My mother blended up smoothies aplenty for me when I was a busy high schooler, juggling the geek trifecta of band practice, math club meetings and school-newspaper work. The ingredients varied a little — orange juice one day, apple the next — but along with some ice for cold froth, a banana was a must. How else would it get the silky texture that gives the drink its name?
When I was in college in Austin in the mid-1980s, smoothies were just starting to have a moment. At my favorite independent juice bar (long before Jamba Juice bounced into town), the innovation was to freeze the banana first and leave out the ice, making the drink even thicker and more concentrated in flavor. I took the recipe home, where I lived with roommates but we all fended for ourselves. At breakfast and as a post-workout fuel-up, smoothies were my go-to.
In their move to ubiquity (even McDonald’s serves them now), smoothies have also been on the receiving end of just about every health-oriented food trend to come along: protein powder, soy milk, pomegranate juice, acai berry. And then vegetables started showing up, and not just in the form of the already-sweet beet and carrot juices. Once Dr. Mehmet Oz publicized his “green drink” in 2006, the Oprah-worshipping world started throwing kale, collards, spinach, chard and the like into the blender, too, proving that in the right balance, smoothies might be able to handle just about anything.
Why did I jump on the bandwagon? Well, like so many others, I’ve been trying to get my greens in wherever I can, especially since realizing just how nutrition-packed they are. Plus, the smoothie strategy extends the life of greens that are close to succumbing to the influences of what I like to call my refrigerator’s “rotter” drawer.
Even better, if you’re one of those people who find greens off-puttingly bitter, this might be one of the best ways of disguising them. Author Louisa Shafia has been a green-smoothie fan ever since she first started using them as a way to get her husband to eat more greens, and her recipe in “Lucid Food” (Ten Speed Press, 2009) also mixes in carrots, apple, banana, oranges, nuts and water.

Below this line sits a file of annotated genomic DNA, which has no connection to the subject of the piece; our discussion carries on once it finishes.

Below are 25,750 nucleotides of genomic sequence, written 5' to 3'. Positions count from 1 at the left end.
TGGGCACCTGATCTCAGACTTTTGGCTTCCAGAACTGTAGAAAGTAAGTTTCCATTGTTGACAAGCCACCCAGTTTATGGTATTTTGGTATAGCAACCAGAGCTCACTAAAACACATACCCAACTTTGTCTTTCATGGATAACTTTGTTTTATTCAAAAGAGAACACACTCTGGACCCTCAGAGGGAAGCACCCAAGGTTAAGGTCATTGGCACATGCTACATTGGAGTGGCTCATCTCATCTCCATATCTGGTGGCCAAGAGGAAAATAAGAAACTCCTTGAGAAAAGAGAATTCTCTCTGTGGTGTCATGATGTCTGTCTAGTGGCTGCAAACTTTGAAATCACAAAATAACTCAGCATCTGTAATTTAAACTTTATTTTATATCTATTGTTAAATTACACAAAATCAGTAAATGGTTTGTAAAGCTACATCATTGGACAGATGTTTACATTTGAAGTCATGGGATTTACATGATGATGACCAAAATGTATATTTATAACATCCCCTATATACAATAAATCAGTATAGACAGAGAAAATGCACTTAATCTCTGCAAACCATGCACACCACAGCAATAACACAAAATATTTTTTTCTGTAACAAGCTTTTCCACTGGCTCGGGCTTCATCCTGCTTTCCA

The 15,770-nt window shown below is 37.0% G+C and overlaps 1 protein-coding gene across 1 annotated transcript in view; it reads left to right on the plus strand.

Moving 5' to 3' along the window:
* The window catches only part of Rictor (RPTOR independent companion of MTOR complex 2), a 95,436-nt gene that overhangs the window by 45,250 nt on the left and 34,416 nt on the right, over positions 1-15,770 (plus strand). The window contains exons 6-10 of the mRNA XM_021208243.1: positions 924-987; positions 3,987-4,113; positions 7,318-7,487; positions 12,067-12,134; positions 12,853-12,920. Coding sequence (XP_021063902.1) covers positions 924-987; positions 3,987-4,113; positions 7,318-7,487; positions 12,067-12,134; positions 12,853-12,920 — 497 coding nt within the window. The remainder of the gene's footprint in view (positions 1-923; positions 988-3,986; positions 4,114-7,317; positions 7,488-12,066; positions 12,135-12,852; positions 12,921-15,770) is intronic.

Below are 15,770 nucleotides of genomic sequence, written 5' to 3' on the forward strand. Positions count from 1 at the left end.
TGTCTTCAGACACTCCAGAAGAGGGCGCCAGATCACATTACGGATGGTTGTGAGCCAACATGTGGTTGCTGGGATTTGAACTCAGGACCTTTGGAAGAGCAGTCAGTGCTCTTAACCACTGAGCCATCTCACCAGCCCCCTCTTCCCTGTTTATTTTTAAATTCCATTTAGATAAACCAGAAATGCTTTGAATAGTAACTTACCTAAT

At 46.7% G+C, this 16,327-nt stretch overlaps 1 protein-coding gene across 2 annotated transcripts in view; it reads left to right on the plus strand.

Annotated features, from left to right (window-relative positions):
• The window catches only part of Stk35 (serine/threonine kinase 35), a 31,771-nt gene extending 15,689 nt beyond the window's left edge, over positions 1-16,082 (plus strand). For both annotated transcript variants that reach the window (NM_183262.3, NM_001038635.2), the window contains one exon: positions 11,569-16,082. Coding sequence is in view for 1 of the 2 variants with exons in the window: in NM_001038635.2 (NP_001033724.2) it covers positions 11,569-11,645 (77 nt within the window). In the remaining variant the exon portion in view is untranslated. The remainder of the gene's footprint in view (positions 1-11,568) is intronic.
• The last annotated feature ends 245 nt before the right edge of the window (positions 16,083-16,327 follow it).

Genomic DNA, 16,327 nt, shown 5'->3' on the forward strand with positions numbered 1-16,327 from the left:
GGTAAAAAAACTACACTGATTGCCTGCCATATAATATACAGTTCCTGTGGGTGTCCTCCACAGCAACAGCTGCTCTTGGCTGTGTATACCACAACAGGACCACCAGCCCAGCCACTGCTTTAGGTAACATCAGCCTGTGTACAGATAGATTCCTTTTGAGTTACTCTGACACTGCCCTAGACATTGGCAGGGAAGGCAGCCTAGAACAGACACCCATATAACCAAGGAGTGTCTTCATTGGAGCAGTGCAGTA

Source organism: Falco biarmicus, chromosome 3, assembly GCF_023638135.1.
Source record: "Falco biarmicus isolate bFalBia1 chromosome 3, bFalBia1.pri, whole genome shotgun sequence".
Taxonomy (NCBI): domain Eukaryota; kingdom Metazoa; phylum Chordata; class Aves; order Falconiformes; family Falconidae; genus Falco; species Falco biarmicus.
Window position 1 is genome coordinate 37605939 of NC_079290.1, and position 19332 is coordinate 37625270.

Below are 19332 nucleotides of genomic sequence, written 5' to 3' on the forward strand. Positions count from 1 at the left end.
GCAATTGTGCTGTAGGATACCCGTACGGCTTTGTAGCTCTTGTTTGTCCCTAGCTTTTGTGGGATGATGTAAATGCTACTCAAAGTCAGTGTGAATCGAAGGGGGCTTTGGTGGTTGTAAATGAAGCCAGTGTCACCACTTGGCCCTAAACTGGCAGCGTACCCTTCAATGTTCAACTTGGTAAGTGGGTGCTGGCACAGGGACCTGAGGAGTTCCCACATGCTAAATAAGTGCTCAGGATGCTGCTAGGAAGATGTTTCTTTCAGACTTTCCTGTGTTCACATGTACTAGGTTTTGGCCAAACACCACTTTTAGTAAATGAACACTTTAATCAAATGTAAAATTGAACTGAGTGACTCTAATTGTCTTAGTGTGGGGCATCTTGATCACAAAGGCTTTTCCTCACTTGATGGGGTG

“People are always surprised by how tasty it is,” she wrote in an e-mail from Paris. “It’s got a lot of sweetness and body from the oranges and banana, so the bitterness of the leafy greens is mellowed.”
Now that the weather makes me want to keep everything as cool in the kitchen as possible, I’ve begun to make smoothies every so often at dinnertime as well. And that’s where I’ve started to stumble. The problem is that, nutrition and even flavor aside, drinking my supper out of a glass just doesn’t seem satisfying. It feels too reminiscent of the unfortunate time so long ago that I tried one of those “shake for breakfast, shake for lunch, sensible dinner” diets.
A colleague asked the question that set me on the right path: Why not eat the smoothie out of a bowl, with garnishes and everything?
Boy, was she on to something, and soon enough, so was I. A few more rounds of experimentation later, and I realized that I could cross this boundary pretty easily. A pureed mango-and-yogurt soup I had recently at the El Naranjo food trailer in Austin had been served as an chilled appetizer garnished with jicama, peanuts and cilantro. When I made it at home, I added shrimp to turn it into a meal, then tried it again, blending in some of the garnishes and leaving others out; it became positively drinkable. It’s not green, but it’s healthful nonetheless.
Sometimes, the hunt for a green smoothie leads to misnomers. I was intrigued, for instance, by a green gazpacho in the “Everything Green Smoothies Book” (Adams Media, 2011). But is it really a smoothie, as advertised?
Shafia would say no. She points to her watermelon gazpacho in “Lucid Food,” which, like the green gazpacho, has garlic and onions in it. “It goes down so easily,” she wrote in an email, so instead of eating it from a bowl, “you may want to drink it.”
But a smoothie is more than a mere blended drink. “It has to have something fatty or rich in it, like nuts or a banana, because if it’s all ice and fruit then it’s no longer a smoothie, it’s more of a ‘slushie,’ ” she told me. (By that definition, which I support, Dr. Oz’s drink isn’t a smoothie, either.) And it needs to be at least a little sweet.
Before I had heard her analysis, I was moving in the same direction. In downscaling and otherwise tinkering with the green gazpacho, I immediately knew I’d add an avocado for that silky fattiness, and when the taste was close but not quite there, I instinctively reached for one final ingredient: a squeeze from the honey bottle.
Another smoothie was born. Once I reserved some of the ingredients and chopped them up for a garnish, so was a soup.
Yonan is author of “Serve Yourself: Nightly Adventures in Cooking for One” (Ten Speed Press, 2011).